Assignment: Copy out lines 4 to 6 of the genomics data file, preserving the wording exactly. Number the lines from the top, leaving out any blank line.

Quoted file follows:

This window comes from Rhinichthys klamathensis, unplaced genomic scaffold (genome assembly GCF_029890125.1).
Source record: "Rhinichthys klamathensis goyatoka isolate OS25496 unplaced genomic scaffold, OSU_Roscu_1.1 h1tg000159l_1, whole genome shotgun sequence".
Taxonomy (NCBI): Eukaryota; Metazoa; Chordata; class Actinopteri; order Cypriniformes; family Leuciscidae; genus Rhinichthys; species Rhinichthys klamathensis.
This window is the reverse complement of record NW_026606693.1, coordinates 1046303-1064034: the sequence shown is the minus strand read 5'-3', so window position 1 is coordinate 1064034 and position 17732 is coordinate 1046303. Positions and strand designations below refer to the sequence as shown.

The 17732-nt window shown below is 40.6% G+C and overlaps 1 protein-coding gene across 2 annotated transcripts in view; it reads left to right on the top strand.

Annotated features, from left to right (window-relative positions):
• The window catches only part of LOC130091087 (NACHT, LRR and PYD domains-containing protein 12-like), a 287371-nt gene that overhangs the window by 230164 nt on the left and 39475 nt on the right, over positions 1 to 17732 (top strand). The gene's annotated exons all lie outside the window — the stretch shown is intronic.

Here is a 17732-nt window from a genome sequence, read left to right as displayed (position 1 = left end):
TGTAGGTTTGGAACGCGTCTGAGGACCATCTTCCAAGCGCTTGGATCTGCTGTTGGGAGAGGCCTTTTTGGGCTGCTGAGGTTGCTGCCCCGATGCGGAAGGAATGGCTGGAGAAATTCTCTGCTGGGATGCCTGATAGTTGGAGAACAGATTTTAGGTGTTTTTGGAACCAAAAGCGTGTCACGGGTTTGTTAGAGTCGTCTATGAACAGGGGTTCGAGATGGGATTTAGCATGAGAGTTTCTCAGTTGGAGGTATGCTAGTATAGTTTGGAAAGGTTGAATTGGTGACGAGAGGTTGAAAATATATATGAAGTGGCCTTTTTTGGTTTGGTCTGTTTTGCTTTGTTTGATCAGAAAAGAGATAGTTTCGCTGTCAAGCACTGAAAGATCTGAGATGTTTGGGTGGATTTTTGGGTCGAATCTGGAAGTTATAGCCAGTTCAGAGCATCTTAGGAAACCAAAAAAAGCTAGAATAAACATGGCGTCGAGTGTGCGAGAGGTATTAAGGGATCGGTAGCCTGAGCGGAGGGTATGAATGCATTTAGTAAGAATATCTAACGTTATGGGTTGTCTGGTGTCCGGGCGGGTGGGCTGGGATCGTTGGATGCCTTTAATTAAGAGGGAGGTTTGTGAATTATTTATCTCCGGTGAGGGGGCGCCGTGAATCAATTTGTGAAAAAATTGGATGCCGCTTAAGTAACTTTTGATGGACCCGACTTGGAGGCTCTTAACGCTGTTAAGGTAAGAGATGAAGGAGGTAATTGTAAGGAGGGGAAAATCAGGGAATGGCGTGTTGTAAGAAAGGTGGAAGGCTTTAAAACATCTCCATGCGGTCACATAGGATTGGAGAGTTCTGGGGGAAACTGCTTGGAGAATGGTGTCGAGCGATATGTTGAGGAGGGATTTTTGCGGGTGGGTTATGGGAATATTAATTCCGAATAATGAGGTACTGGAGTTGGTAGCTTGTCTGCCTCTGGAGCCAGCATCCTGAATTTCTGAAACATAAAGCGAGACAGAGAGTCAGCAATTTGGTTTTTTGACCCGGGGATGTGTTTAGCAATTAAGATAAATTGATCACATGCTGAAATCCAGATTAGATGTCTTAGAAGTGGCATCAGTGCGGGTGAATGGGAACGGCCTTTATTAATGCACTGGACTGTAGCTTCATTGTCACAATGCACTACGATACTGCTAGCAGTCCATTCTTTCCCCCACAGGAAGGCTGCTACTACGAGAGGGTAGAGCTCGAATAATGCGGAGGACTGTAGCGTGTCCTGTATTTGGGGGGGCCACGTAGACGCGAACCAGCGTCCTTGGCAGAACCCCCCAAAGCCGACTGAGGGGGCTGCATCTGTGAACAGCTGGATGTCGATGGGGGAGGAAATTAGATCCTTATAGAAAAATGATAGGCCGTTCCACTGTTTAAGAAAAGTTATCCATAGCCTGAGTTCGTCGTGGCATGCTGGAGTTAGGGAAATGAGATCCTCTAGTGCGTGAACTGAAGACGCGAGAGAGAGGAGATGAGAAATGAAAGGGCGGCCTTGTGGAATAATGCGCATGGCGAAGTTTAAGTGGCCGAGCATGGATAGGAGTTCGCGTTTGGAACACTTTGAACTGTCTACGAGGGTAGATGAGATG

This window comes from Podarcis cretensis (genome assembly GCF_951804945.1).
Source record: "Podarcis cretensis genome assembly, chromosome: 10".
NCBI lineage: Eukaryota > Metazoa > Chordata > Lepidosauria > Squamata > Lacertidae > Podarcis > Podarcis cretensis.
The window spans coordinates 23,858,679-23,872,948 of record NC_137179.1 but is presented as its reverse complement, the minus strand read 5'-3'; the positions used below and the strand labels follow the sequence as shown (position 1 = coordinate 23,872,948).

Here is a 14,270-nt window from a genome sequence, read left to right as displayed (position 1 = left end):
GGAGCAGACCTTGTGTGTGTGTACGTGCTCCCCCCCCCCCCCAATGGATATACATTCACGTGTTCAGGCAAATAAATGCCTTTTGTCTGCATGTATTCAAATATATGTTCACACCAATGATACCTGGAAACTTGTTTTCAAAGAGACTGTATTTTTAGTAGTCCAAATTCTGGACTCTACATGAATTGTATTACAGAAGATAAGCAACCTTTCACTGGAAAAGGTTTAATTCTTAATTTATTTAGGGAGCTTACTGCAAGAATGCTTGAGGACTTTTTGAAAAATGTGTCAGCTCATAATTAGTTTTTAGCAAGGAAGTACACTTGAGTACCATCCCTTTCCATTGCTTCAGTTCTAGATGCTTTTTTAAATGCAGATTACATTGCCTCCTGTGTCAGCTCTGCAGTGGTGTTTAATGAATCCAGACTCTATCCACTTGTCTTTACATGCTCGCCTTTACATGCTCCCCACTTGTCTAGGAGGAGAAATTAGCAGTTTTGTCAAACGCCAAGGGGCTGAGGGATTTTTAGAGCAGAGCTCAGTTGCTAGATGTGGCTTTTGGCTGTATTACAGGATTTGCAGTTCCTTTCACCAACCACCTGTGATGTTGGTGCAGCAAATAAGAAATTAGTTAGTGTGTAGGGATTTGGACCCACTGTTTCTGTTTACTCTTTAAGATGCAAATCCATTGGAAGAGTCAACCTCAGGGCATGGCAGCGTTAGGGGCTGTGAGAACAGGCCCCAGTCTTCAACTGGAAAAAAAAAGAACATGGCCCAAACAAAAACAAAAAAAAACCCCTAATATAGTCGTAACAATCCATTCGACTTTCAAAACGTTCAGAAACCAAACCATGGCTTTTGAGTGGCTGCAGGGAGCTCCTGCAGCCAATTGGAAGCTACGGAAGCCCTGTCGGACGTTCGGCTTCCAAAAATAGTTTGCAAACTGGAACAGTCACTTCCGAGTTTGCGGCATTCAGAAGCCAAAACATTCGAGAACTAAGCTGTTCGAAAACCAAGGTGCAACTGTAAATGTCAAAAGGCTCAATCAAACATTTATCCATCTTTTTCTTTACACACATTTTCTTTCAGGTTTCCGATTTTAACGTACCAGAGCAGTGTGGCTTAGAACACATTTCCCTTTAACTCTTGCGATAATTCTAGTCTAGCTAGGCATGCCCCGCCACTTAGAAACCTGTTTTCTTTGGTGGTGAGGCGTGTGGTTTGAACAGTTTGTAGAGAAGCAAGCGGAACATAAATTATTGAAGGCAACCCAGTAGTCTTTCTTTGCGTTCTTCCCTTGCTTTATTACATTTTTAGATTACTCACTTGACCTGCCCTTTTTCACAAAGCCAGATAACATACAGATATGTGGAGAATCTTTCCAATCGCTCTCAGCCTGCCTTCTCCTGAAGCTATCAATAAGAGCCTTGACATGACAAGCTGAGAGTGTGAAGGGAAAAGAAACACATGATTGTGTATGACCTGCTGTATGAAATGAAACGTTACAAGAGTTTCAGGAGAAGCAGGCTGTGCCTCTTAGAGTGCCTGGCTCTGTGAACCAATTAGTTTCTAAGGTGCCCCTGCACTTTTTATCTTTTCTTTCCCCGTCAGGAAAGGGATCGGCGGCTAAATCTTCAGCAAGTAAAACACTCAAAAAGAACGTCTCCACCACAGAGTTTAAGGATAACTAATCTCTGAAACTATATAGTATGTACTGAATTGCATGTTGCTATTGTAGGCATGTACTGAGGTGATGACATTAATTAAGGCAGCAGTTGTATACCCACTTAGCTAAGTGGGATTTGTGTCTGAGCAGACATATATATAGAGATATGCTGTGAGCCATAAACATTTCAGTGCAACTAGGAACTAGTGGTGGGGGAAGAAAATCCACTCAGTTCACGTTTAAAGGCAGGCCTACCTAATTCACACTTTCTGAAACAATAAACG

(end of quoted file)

This window is the reverse complement of record NW_026606693.1, coordinates 1046303-1064034: the sequence shown is the minus strand read 5'-3', so window position 1 is coordinate 1064034 and position 17732 is coordinate 1046303. Positions and strand designations below refer to the sequence as shown.

The 17732-nt window shown below is 40.6% G+C and overlaps 1 protein-coding gene across 2 annotated transcripts in view; it reads left to right on the top strand.

Annotated features, from left to right (window-relative positions):